An essential component to the fielding of the NLCS is providing training to units prior to their deployments. Instructors and non-lethal subject matter experts from the U.S. Army Military Police School's Army Nonlethal Scalable Effects Center (ANSEC) in Fort Leonard Wood, Mo., conduct the training. The training includes classroom and range instruction, as well as practical exercises using the sets' non-lethal equipment.

According to Eric Niver, Army Non-Lethal Systems Specialist with ANSEC, requiring pre-deployment training is a significant development. "The fielding of unit-integrated NLCSs prior to deployment is a real success for the non-lethal program," said Niver. "These NLCSs are a part of their units now, and the soldiers are being trained to use the equipment prior to deployment, knowing that they'll have these options when they're in a combat situation. How non-lethal options fit into their daily missions is now at the forefront of a unit's mind."

The 56th Stryker Brigade Combat Team, 28th Infantry Division, a National Guard unit based in Philadelphia, Pa., became the most recent Army unit to receive NLCSs. Selected soldiers from the unit gathered January 6-9 at Fort Dix, N.J., for NLCS training, as well as instruction on how to train fellow soldiers to use the non-lethal equipment.

The 56SBCT is the first National Guard unit to be assigned NLCSs. The 28th Infantry Division, which includes the 56SBCT, is the Army's oldest division, with roots dating back to Colonial times. However, the division's long traditions did not stop the soldiers of the 56SBCT from embracing new escalation-of-force options and non-lethal capabilities. Many soldiers volunteered to experience first-hand the X26 TASER and trained on the newest technology.

With a combat deployment approaching, the soldiers expressed confidence that the NLCS may save a life.

"Using the Non-Lethal Capability Sets just might mean preventing injuries or taking a life," said Staff Sergeant Eric J. Hatton, platoon sergeant, Bravo Troop, 2/104th Cavalry.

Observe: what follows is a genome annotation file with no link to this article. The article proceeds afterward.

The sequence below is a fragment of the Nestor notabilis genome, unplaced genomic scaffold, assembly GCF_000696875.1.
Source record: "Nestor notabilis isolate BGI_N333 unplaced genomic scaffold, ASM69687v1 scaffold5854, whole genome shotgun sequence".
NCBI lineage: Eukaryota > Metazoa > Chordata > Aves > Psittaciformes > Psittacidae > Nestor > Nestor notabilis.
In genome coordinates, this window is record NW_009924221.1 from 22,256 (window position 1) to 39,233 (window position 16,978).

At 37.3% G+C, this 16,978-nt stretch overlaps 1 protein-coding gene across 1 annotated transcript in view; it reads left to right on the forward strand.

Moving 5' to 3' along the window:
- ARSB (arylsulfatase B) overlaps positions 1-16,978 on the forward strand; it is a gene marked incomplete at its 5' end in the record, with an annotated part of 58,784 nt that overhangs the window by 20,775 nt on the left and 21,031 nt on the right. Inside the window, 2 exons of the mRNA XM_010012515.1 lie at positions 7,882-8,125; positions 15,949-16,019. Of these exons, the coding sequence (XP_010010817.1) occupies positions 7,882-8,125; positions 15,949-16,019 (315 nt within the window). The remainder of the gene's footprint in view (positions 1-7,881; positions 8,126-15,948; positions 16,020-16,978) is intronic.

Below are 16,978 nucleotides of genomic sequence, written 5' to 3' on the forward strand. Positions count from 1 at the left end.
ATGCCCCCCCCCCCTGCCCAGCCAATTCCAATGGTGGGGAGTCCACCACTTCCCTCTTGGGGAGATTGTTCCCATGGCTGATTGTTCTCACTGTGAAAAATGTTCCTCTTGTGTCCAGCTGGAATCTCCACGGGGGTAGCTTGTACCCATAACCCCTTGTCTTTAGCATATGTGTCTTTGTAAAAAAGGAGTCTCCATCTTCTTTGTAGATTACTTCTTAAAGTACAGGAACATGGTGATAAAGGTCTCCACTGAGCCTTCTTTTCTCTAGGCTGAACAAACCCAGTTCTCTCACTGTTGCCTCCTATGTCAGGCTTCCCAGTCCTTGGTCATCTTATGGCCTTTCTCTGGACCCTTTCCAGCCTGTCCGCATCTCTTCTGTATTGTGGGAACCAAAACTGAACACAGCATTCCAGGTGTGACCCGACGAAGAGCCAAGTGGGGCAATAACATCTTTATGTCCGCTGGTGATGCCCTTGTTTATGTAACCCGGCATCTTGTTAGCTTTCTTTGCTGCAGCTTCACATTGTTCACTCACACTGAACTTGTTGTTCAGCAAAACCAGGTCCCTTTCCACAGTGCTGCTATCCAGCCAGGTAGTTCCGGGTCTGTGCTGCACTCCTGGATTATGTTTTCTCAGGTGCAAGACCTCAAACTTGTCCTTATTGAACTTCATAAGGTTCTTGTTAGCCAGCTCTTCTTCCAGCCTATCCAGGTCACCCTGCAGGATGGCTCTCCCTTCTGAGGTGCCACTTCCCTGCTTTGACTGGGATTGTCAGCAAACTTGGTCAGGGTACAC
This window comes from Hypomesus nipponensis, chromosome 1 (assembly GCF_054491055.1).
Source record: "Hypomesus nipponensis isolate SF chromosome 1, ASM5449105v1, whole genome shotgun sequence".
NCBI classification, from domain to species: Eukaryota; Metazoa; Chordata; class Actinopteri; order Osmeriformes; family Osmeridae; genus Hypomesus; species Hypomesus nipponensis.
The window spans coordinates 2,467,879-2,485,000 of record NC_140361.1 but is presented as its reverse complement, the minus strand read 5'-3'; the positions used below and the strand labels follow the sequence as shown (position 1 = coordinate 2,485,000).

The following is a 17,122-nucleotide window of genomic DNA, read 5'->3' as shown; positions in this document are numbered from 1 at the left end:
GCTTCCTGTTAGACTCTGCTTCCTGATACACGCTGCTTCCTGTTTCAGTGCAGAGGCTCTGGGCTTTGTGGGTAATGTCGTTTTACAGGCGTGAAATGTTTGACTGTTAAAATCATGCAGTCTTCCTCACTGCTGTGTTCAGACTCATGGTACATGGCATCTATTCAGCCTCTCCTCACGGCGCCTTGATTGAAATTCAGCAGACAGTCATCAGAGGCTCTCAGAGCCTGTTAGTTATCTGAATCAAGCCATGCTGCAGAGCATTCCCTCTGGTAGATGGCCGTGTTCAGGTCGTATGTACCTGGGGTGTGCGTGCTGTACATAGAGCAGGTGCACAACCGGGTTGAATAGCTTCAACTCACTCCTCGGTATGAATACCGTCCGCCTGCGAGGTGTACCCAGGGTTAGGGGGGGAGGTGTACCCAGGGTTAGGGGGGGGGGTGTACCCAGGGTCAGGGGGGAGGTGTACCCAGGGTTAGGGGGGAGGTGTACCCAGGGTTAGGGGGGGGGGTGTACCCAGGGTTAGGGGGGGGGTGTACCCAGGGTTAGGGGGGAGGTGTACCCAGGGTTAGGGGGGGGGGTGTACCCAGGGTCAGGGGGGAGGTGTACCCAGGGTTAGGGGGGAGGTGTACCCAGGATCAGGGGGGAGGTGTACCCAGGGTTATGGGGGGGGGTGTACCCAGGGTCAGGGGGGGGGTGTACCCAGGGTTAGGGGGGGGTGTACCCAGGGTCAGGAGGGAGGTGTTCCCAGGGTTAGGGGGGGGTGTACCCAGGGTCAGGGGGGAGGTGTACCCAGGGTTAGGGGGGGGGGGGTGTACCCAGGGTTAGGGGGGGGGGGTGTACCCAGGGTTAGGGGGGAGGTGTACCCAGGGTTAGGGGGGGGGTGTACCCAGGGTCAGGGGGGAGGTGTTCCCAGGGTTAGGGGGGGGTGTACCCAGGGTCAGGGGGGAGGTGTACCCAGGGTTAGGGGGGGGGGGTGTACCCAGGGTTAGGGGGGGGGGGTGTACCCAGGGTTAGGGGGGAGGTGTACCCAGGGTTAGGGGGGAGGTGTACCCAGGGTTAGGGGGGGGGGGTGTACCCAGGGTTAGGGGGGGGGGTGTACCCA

Developing the NLCS

The progression of the NLCS reflects a joint effort across the Department of Defense. In 1998, the Army, with help from the Joint Non-Lethal Weapons Directorate, based in Quantico, Va., took the lead on the development of the NLCS. The product manager for Improvised Explosive Device Defeat/Protect Force under the Office of the Project Manager for Close Combat Systems manages the Army's NLCS program. Working closely together, OPM CCS; the Armament Research, Development and Engineering Center (one of the Army's premier armaments facilities); the JNLWD and ANSEC led the development of the NLCS.

The NLCS has gone through several modifications throughout its evolution. "This latest reconfiguration has resulted in fielding more responsive non-lethal products (to include training) to the warfighter on equipment and munitions in the NLCS," said Chico. "The end result is a reduced risk to warfighters through timely fielding, distribution and training of NLCS equipment and munitions."

Each Service has also developed variations of the sets tailored to specific groups and mission needs.

As the NLCS is fielded to more deploying units, non-lethal capabilities will continue to provide warfighters with a range of options for the diverse situations they face on the battlefields of Iraq and Afghanistan, helping them achieve mission objectives while minimizing fatalities and unnecessary damage to property.